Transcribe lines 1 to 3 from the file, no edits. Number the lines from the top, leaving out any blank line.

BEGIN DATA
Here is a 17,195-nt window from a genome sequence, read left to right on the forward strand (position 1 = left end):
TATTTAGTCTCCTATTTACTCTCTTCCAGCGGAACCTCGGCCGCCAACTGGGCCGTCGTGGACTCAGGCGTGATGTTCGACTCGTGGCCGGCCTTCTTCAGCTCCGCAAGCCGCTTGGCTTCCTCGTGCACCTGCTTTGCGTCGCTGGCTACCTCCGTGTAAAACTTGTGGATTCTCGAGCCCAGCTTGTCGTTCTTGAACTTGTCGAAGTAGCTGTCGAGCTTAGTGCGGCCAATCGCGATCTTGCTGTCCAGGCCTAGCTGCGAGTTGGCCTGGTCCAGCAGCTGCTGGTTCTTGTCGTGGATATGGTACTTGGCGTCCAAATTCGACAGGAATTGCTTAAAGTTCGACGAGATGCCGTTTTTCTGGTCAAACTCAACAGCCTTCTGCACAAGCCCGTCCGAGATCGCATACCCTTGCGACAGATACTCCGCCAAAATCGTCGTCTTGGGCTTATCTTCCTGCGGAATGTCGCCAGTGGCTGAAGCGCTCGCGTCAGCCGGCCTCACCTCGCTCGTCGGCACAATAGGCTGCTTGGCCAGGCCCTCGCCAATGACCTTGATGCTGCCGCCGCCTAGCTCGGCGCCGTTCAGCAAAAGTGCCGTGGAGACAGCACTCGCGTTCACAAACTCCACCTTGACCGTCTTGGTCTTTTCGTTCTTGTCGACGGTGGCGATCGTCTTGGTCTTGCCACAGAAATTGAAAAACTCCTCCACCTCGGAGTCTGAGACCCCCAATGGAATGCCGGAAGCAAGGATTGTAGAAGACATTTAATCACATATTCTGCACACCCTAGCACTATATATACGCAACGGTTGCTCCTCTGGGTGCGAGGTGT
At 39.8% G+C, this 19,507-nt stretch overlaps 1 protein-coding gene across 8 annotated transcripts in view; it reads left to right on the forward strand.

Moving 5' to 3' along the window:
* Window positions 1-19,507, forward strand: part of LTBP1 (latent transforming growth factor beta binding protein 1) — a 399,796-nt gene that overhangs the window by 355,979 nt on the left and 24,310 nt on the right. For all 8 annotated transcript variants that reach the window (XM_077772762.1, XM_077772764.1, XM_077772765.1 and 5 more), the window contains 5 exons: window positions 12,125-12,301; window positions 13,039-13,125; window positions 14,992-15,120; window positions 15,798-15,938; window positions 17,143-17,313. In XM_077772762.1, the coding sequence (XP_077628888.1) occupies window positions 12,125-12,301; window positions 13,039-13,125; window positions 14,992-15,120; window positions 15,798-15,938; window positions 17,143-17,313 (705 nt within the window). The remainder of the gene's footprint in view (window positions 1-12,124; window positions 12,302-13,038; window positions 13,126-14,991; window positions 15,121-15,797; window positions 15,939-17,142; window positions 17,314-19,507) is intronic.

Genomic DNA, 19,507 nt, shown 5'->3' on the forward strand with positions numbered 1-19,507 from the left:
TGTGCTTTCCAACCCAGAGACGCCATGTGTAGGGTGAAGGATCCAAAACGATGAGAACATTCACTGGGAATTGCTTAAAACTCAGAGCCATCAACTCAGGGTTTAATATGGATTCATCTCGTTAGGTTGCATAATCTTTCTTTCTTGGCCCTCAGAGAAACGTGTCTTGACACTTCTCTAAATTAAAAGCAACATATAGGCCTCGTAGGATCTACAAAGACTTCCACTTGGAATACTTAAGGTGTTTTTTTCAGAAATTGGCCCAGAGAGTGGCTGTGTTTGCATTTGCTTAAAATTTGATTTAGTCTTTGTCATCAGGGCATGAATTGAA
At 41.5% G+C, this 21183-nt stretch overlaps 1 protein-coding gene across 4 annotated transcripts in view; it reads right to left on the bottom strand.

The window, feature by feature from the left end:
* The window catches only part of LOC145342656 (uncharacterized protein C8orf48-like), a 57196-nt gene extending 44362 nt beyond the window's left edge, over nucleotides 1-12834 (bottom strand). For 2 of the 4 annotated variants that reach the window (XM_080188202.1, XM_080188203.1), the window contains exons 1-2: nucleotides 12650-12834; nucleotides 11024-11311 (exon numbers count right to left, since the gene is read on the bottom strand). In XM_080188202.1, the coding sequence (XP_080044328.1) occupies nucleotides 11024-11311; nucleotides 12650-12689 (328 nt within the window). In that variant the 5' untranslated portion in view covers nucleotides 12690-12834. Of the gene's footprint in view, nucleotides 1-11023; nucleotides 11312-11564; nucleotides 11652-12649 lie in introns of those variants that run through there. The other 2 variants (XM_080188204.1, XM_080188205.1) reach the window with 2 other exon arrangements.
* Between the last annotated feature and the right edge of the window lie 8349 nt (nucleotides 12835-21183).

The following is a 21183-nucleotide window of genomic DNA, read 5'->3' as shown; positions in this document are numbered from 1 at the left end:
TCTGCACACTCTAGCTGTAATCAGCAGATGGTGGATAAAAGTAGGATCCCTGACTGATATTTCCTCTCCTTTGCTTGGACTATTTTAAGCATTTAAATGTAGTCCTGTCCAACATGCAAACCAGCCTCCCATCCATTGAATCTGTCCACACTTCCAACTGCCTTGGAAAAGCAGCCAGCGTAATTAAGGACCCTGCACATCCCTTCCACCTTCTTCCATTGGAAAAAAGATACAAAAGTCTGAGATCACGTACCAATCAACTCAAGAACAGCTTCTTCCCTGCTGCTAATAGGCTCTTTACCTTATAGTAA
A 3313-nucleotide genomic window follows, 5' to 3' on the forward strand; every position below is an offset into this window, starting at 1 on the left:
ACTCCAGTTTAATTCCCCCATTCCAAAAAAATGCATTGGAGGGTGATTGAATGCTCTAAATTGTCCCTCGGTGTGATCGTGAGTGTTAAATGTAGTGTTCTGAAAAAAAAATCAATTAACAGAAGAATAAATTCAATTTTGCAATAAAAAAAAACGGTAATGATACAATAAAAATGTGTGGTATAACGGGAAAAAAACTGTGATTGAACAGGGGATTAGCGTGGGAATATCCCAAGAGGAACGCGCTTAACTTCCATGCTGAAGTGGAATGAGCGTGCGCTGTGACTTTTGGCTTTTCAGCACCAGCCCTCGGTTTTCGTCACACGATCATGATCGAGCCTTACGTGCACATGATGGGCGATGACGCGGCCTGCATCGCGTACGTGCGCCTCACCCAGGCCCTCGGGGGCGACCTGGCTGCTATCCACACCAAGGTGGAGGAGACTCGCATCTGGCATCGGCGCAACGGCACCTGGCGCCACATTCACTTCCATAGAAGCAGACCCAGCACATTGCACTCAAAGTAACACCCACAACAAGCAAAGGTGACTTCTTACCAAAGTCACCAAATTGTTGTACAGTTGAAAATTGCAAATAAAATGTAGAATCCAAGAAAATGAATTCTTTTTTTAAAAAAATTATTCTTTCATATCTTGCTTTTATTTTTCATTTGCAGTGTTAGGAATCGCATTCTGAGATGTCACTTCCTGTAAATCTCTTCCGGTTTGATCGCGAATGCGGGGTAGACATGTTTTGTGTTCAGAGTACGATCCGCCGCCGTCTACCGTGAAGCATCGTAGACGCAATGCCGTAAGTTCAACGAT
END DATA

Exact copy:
Here is a 17,195-nt window from a genome sequence, read left to right on the forward strand (position 1 = left end):
TATTTAGTCTCCTATTTACTCTCTTCCAGCGGAACCTCGGCCGCCAACTGGGCCGTCGTGGACTCAGGCGTGATGTTCGACTCGTGGCCGGCCTTCTTCAGCTCCGCAAGCCGCTTGGCTTCCTCGTGCACCTGCTTTGCGTCGCTGGCTACCTCCGTGTAAAACTTGTGGATTCTCGAGCCCAGCTTGTCGTTCTTGAACTTGTCGAAGTAGCTGTCGAGCTTAGTGCGGCCAATCGCGATCTTGCTGTCCAGGCCTAGCTGCGAGTTGGCCTGGTCCAGCAGCTGCTGGTTCTTGTCGTGGATATGGTACTTGGCGTCCAAATTCGACAGGAATTGCTTAAAGTTCGACGAGATGCCGTTTTTCTGGTCAAACTCAACAGCCTTCTGCACAAGCCCGTCCGAGATCGCATACCCTTGCGACAGATACTCCGCCAAAATCGTCGTCTTGGGCTTATCTTCCTGCGGAATGTCGCCAGTGGCTGAAGCGCTCGCGTCAGCCGGCCTCACCTCGCTCGTCGGCACAATAGGCTGCTTGGCCAGGCCCTCGCCAATGACCTTGATGCTGCCGCCGCCTAGCTCGGCGCCGTTCAGCAAAAGTGCCGTGGAGACAGCACTCGCGTTCACAAACTCCACCTTGACCGTCTTGGTCTTTTCGTTCTTGTCGACGGTGGCGATCGTCTTGGTCTTGCCACAGAAATTGAAAAACTCCTCCACCTCGGAGTCTGAGACCCCCAATGGAATGCCGGAAGCAAGGATTGTAGAAGACATTTAATCACATATTCTGCACACCCTAGCACTATATATACGCAACGGTTGCTCCTCTGGGTGCGAGGTGT
At 39.8% G+C, this 19,507-nt stretch overlaps 1 protein-coding gene across 8 annotated transcripts in view; it reads left to right on the forward strand.